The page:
By Allan Muir
May 16, 2010

There it was.

The dying seconds of Game 1 of the Western Conference final. San Jose, trailing by a goal, wins a draw deep in the Chicago end. The puck ends up on the stick of Joe Pavelski, parked along the half-boards. He threads a cross-ice pass to Joe Thornton, who stands unmolested on the opposite side with half a cage to shoot at. The puck arrives, Thornton unleashes a blistering one-timer ... and shanks it into the corner just before the buzzer sounds.

Maybe it was just one moment. One of those things that's bound to happen over the course of a seven-game series.

Or maybe we were a little hasty in proclaiming this San Jose team to be different than all the others that had come before it.

Because for all the talk about a new attitude, the squad that was beaten 2-1 Sunday afternoon by the gritty Chicago Blackhawks sure looked like the same old Sharks. The poster children for underachievement. A team that always managed to snatch defeat from the jaws of victory.

Just one game? Just one loss? True on both counts. But the silence that settled early over the normally raucous Shark Tank spoke loudly of the feelings of San Jose's fans: They've seen this act before.

It's not that the Sharks were bad. In fact, they were started off strong, showing no signs of rust from their seven-day layoff. They had their legs moving early, controlling the first period and launching 12 consecutive shots to finish off the second. But they couldn't keep pace with the Hawks in the third. After Chicago got its cycle established, it was only a matter of time before they earned the game breaker.

San Jose's goaltending was solid, with Evgeni Nabokov blocking 38 of 40 shots while spending most of the afternoon sprawled face first on the ice. But Chicago's was stellar as Antti Niemi stopped 44 of 45, including at least three spectacular glove saves that seemed to drain a little life out of the Sharks' attack.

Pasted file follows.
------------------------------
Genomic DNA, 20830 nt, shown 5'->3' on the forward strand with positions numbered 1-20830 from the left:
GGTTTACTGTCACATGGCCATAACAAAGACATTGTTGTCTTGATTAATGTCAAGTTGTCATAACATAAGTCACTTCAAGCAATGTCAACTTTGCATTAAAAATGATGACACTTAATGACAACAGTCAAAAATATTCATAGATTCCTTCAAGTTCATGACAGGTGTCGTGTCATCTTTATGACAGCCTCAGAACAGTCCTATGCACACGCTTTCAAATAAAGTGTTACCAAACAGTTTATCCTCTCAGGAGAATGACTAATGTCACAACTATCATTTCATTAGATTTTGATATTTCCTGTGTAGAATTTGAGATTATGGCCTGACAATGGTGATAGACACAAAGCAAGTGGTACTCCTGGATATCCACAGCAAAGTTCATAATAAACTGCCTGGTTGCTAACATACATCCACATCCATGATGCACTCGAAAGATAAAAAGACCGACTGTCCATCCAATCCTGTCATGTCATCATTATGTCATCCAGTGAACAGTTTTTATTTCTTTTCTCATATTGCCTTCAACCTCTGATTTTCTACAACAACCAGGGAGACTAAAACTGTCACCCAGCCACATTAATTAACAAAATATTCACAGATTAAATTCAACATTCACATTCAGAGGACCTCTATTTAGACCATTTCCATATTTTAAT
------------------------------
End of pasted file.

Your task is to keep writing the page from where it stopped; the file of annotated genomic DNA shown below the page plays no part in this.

They maintained their discipline, drawing not one single penalty on the afternoon, and kept their legs moving sufficiently to draw five power plays of their own. But they scored on just one of those opportunities, Jason Demers' opening tally at 11:19 of the first, before squandering the remainder, including the glorious chance afforded by Kris Versteeg's holding penalty in the final minute.

Let's take a moment here to award full marks to the Hawks. They walked into perhaps the most intimidating building in the league, removed the crowd from the equation by the beginning of the second, and snapped San Jose's five-game home winning streak by making subtle in-game adjustments to their line match-ups and their forecheck.

Their stars were the best players on the ice. Niemi? Can't say enough about him. He may not have started against the Sharks all year, but his inexperience never showed. The one goal he allowed deflected off the stick of Duncan Keith an instant before it got to the net, leaving him no real chance to stop it. After that, he was unbeatable, making a number of sensational stops including a big glove save on Patrick Marleau just moments before Patrick Sharp tied the game midway through the second on a little wrister that Nabokov underplayed.

Jonathan Toews? He was the best skater on the ice, making his mark in the circle and along the boards while keeping his playoff scoring streak intact. Dustin Byfuglien found the time and space to score the game winner, his second of the postseason. Patrick Kane was flying. Marian Hossa was a defensive marvel. If there was a 'Hawk not living up to his paper, Joel Quenneville kept his inadequacies well hidden.

San Jose's top players? Hard not to notice that Thornton, Dany Heatley and Marleau each were -2, thanks to small errors prior to each Chicago goal. Again, they weren't bad, but they generated nothing 5-on-5. They chipped in with 20-plus hard minutes, but they simply weren't as good as the guys in white.

It wasn't just the big line that came up a little short. How about Pavelski? The hustle was there, but it's starting to feel like his first round scoring heroics may have inflated expectations after three straight games without a point. Chances are nice, but this team is going to need some finish.

The defense managed to keep the Hawks to the outside most of the night, but veterans Dan Boyle and Rob Blake failed to maintain gap control on both Chicago goals. As a group they didn't bend often, but they bent more than the other guys. And when the margin of victory is so slim, that's really all it takes to come out on the losing end.

You know, maybe it was just one game. Just one afternoon when the pieces didn't quite fit.

But after dredging up the ghosts of failures past, San Jose faces two tasks when the series resumes on Tuesday: Even up the series with a win and prove they're not the same old Sharks.

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